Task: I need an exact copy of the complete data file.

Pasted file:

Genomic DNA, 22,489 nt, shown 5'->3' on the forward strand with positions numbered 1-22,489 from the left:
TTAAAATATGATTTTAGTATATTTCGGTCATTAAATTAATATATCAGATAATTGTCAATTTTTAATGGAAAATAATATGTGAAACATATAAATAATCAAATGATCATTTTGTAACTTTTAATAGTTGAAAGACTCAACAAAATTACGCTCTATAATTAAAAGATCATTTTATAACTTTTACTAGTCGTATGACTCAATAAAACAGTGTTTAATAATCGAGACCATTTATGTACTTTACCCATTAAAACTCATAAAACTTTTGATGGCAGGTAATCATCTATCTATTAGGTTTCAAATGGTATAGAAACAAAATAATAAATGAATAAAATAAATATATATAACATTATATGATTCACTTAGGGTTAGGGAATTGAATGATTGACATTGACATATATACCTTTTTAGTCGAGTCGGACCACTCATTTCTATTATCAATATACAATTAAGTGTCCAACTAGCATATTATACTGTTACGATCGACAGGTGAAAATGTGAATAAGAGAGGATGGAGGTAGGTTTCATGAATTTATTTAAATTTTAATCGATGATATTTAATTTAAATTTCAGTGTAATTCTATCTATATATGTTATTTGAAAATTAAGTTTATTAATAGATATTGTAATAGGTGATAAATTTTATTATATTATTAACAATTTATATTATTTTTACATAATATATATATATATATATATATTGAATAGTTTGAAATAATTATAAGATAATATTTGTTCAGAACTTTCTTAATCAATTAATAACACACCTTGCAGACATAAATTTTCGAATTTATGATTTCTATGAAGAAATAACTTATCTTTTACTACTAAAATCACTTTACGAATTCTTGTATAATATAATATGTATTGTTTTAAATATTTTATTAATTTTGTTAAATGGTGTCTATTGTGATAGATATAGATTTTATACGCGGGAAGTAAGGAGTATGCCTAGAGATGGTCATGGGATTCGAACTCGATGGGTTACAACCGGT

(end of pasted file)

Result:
Genomic DNA, 22,489 nt, shown 5'->3' on the forward strand with positions numbered 1-22,489 from the left:
TTAAAATATGATTTTAGTATATTTCGGTCATTAAATTAATATATCAGATAATTGTCAATTTTTAATGGAAAATAATATGTGAAACATATAAATAATCAAATGATCATTTTGTAACTTTTAATAGTTGAAAGACTCAACAAAATTACGCTCTATAATTAAAAGATCATTTTATAACTTTTACTAGTCGTATGACTCAATAAAACAGTGTTTAATAATCGAGACCATTTATGTACTTTACCCATTAAAACTCATAAAACTTTTGATGGCAGGTAATCATCTATCTATTAGGTTTCAAATGGTATAGAAACAAAATAATAAATGAATAAAATAAATATATATAACATTATATGATTCACTTAGGGTTAGGGAATTGAATGATTGACATTGACATATATACCTTTTTAGTCGAGTCGGACCACTCATTTCTATTATCAATATACAATTAAGTGTCCAACTAGCATATTATACTGTTACGATCGACAGGTGAAAATGTGAATAAGAGAGGATGGAGGTAGGTTTCATGAATTTATTTAAATTTTAATCGATGATATTTAATTTAAATTTCAGTGTAATTCTATCTATATATGTTATTTGAAAATTAAGTTTATTAATAGATATTGTAATAGGTGATAAATTTTATTATATTATTAACAATTTATATTATTTTTACATAATATATATATATATATATATATTGAATAGTTTGAAATAATTATAAGATAATATTTGTTCAGAACTTTCTTAATCAATTAATAACACACCTTGCAGACATAAATTTTCGAATTTATGATTTCTATGAAGAAATAACTTATCTTTTACTACTAAAATCACTTTACGAATTCTTGTATAATATAATATGTATTGTTTTAAATATTTTATTAATTTTGTTAAATGGTGTCTATTGTGATAGATATAGATTTTATACGCGGGAAGTAAGGAGTATGCCTAGAGATGGTCATGGGATTCGAACTCGATGGGTTACAACCGGT